The median household disposable income for Australians hasn’t gone up in eight years. In fact, it’s gone slightly backwards.
The Melbourne Institute’s annual Household Income and Labour Dynamics (HILDA) report shows the median disposable income for households (adjusted for inflation) actually fell by 0.76% from 2009 to 2017, equivalent to $542.
The mean household income (aka the average) rose by 3.48% in this time.
The median figure is a better representation however, as the mean figure is skewed somewhat by outlying high-income households.
Even so, that mean figure is just 0.38% per year.
|2009||$ 80,637.00||$ 90,578.00|
|2010||$ 78,205.00||$ 90,870.00|
|2011||$ 76,352.00||$ 90,959.00|
|2012||$ 80,573.00||$ 92,377.00|
|2013||$ 80,208.00||$ 93,469.00|
|2014||$ 79,653.00||$ 93,547.00|
|2015||$ 78,901.00||$ 92,446.00|
|2016||$ 80,592.00||$ 92,959.00|
|2017||$ 80,095.00||$ 93,734.00|
While income growth has stagnated in the last near-decade, it was moving much faster in the years prior to the global financial crisis (2009).
In the eight years prior to 2009, the mean income rose by 27% while the median increased by 31% – approximately $3,000 per year.
“When we look at overall measures of household income, we see that the broad trend in terms of income levels is stagnation,” the report’s co-author Roger Wilkins said.
“We’ve seen very little change in the median income of someone in the middle, which has basically remained unchanged since 2012. That was on the back of very substantial rises, particularly in the mid-2005 to 2009 range.”
“Since 2012 there’s been basically no growth.”
So while Australia’s economy may have escaped the GFC relatively unscathed compared to others, it would appear flatlining wage growth has been a consequence.
Professor Wilkins also said the fact that the mean income level had risen by more than the median means higher income earners were fairing better than the average.
“The income rises must be at the very top because the top quintile [the top 20 per cent of income earners] did not move much, so it must be the top one per cent that is going up,” he said.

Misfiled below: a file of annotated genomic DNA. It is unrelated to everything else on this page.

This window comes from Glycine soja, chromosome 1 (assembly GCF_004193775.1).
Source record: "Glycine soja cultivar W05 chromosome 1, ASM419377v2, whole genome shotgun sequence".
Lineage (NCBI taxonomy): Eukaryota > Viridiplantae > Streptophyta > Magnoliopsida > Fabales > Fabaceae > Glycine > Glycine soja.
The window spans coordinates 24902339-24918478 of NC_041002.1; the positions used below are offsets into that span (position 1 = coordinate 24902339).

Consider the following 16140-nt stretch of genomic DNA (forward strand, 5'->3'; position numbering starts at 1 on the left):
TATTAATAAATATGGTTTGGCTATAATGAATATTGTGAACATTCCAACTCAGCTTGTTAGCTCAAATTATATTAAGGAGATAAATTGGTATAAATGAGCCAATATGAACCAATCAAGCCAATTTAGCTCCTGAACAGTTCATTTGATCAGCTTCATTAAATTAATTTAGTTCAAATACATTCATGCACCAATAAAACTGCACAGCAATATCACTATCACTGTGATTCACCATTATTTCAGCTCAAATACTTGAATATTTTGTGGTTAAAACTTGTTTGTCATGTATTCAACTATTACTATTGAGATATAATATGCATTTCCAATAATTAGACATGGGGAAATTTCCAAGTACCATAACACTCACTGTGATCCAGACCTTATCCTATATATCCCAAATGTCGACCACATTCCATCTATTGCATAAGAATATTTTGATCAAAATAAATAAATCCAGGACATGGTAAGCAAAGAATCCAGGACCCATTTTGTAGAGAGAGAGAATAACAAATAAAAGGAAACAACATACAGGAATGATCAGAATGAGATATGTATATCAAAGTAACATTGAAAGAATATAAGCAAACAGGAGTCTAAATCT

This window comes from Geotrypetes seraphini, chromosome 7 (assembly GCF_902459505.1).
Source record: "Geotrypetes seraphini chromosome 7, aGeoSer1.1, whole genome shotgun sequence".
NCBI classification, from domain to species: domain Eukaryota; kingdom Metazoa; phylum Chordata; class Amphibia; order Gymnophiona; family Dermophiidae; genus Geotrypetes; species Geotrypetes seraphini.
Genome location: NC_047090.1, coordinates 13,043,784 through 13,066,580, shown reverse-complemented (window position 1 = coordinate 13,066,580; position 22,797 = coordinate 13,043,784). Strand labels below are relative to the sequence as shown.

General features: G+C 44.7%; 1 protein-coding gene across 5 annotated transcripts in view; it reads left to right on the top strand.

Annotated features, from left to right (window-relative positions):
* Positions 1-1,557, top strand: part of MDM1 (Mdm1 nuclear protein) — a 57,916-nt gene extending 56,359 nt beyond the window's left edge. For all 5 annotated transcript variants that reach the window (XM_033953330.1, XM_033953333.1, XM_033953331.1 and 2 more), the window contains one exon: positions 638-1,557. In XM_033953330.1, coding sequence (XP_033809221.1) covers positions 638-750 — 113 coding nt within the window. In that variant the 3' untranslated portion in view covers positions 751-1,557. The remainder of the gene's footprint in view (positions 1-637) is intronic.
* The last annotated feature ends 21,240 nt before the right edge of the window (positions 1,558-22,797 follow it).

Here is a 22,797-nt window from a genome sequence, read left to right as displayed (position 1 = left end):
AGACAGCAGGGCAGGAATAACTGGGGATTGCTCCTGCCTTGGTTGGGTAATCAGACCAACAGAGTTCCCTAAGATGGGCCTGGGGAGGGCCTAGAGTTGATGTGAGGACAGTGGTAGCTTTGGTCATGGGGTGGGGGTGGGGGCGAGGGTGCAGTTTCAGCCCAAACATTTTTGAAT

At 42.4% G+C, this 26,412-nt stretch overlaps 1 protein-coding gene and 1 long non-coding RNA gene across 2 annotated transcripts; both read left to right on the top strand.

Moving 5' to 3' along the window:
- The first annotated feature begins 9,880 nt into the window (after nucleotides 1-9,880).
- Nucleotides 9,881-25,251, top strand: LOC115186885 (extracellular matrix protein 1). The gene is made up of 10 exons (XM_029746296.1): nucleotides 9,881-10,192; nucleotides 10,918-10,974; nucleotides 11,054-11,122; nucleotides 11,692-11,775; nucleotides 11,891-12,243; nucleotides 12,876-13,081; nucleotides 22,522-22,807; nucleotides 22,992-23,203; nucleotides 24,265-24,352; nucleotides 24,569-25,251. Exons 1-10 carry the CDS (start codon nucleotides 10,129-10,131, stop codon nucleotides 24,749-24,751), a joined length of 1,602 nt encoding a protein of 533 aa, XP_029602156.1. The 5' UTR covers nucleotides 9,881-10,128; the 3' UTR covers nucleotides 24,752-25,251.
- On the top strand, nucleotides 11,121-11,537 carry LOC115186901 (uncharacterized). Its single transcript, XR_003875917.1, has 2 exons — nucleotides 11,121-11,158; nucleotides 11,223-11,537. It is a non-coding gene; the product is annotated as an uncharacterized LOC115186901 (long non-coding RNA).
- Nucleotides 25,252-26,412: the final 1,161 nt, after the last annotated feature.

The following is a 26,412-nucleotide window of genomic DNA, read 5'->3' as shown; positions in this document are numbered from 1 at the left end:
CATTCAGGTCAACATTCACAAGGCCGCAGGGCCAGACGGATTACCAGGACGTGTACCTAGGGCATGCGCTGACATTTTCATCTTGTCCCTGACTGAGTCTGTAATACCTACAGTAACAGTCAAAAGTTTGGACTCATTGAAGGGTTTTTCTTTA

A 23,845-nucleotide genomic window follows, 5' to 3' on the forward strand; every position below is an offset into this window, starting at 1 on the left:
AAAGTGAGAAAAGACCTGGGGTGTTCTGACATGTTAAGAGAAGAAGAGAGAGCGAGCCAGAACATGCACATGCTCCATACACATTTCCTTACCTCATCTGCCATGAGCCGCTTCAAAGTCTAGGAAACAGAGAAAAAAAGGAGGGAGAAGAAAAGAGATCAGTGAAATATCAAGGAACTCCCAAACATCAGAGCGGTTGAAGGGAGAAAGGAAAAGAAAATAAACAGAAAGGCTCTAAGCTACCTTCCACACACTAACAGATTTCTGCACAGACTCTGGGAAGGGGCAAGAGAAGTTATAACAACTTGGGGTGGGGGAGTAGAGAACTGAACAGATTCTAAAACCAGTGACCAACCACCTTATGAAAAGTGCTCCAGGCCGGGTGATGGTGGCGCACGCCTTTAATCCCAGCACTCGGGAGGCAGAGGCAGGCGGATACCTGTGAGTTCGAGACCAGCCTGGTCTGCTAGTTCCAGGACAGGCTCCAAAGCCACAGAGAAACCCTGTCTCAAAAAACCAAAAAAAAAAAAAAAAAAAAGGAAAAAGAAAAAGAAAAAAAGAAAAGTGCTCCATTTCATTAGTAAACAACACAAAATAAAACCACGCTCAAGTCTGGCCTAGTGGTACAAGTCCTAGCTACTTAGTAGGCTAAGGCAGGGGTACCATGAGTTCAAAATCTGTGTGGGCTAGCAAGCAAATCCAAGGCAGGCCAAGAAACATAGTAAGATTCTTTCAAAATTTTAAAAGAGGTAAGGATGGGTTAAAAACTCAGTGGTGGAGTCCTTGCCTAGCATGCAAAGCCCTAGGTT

According to the ABS’ Survey of Income and Housing (SIH) earlier this month, there’s been an increase of $28 in average weekly household income over the past decade, while for high-income households there was an increase of $57.
Female breadwinners on the rise
Among the many many things found in the HILDA survey is a noticeable growth of dual-income couples where women could be regarded as the ‘primary breadwinner’.
Over the past 17 years, the share of couples where the woman earns more than her partner has risen from 22% to 25%.
However, the report found households with primary female breadwinners tend to be lower-income in general.
In households where men are the primary breadwinner, males have an average annual salary of $107,366. In female-breadwinner households, women have an average salary of $73,988 – a difference of 45%.
“Situations in which the female is the primary source of household income tend to be more short-lived than the male breadwinner arrangement,” Professor Wilkins said.
“Among couples, less than 60% of women who are the breadwinners in their household still have that arrangement five years later, whereas more than 80% of males who are the primary income earners are still breadwinners five years later.”
Overall, the latest female employment figure for 2017 sits at 71.4%, which is the highest it’s been since this report began in 2001.
Male employment is also faring strongly at 81.9%.
Overall, 68.1% of men and 39.2% of women are employed on a full-time basis.
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